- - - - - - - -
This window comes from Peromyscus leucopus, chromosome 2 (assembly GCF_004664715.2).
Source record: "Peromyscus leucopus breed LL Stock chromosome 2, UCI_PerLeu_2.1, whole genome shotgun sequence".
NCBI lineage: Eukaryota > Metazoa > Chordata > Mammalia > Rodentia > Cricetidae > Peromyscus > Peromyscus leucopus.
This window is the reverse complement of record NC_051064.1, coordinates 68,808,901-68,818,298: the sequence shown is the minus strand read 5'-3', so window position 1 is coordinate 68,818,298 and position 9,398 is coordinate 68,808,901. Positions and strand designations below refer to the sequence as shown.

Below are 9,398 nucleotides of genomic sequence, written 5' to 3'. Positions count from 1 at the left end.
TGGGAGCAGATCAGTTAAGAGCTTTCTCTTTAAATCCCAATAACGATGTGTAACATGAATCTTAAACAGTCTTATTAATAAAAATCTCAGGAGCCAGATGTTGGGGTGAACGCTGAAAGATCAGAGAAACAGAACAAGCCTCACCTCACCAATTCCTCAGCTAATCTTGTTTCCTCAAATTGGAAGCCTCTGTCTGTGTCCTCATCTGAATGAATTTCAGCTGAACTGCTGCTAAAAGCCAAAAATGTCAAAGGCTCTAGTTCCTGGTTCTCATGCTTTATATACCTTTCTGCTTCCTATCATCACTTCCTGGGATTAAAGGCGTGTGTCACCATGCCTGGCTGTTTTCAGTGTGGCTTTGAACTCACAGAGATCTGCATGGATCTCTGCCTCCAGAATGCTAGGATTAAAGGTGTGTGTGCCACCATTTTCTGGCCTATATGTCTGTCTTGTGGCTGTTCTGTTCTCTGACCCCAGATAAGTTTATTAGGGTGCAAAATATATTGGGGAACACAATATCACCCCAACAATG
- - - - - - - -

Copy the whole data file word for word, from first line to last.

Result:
This window comes from Peromyscus leucopus, chromosome 2 (assembly GCF_004664715.2).
Source record: "Peromyscus leucopus breed LL Stock chromosome 2, UCI_PerLeu_2.1, whole genome shotgun sequence".
NCBI lineage: Eukaryota > Metazoa > Chordata > Mammalia > Rodentia > Cricetidae > Peromyscus > Peromyscus leucopus.
This window is the reverse complement of record NC_051064.1, coordinates 68,808,901-68,818,298: the sequence shown is the minus strand read 5'-3', so window position 1 is coordinate 68,818,298 and position 9,398 is coordinate 68,808,901. Positions and strand designations below refer to the sequence as shown.

Below are 9,398 nucleotides of genomic sequence, written 5' to 3'. Positions count from 1 at the left end.
TGGGAGCAGATCAGTTAAGAGCTTTCTCTTTAAATCCCAATAACGATGTGTAACATGAATCTTAAACAGTCTTATTAATAAAAATCTCAGGAGCCAGATGTTGGGGTGAACGCTGAAAGATCAGAGAAACAGAACAAGCCTCACCTCACCAATTCCTCAGCTAATCTTGTTTCCTCAAATTGGAAGCCTCTGTCTGTGTCCTCATCTGAATGAATTTCAGCTGAACTGCTGCTAAAAGCCAAAAATGTCAAAGGCTCTAGTTCCTGGTTCTCATGCTTTATATACCTTTCTGCTTCCTATCATCACTTCCTGGGATTAAAGGCGTGTGTCACCATGCCTGGCTGTTTTCAGTGTGGCTTTGAACTCACAGAGATCTGCATGGATCTCTGCCTCCAGAATGCTAGGATTAAAGGTGTGTGTGCCACCATTTTCTGGCCTATATGTCTGTCTTGTGGCTGTTCTGTTCTCTGACCCCAGATAAGTTTATTAGGGTGCAAAATATATTGGGGAACACAATATCACCCCAACAATG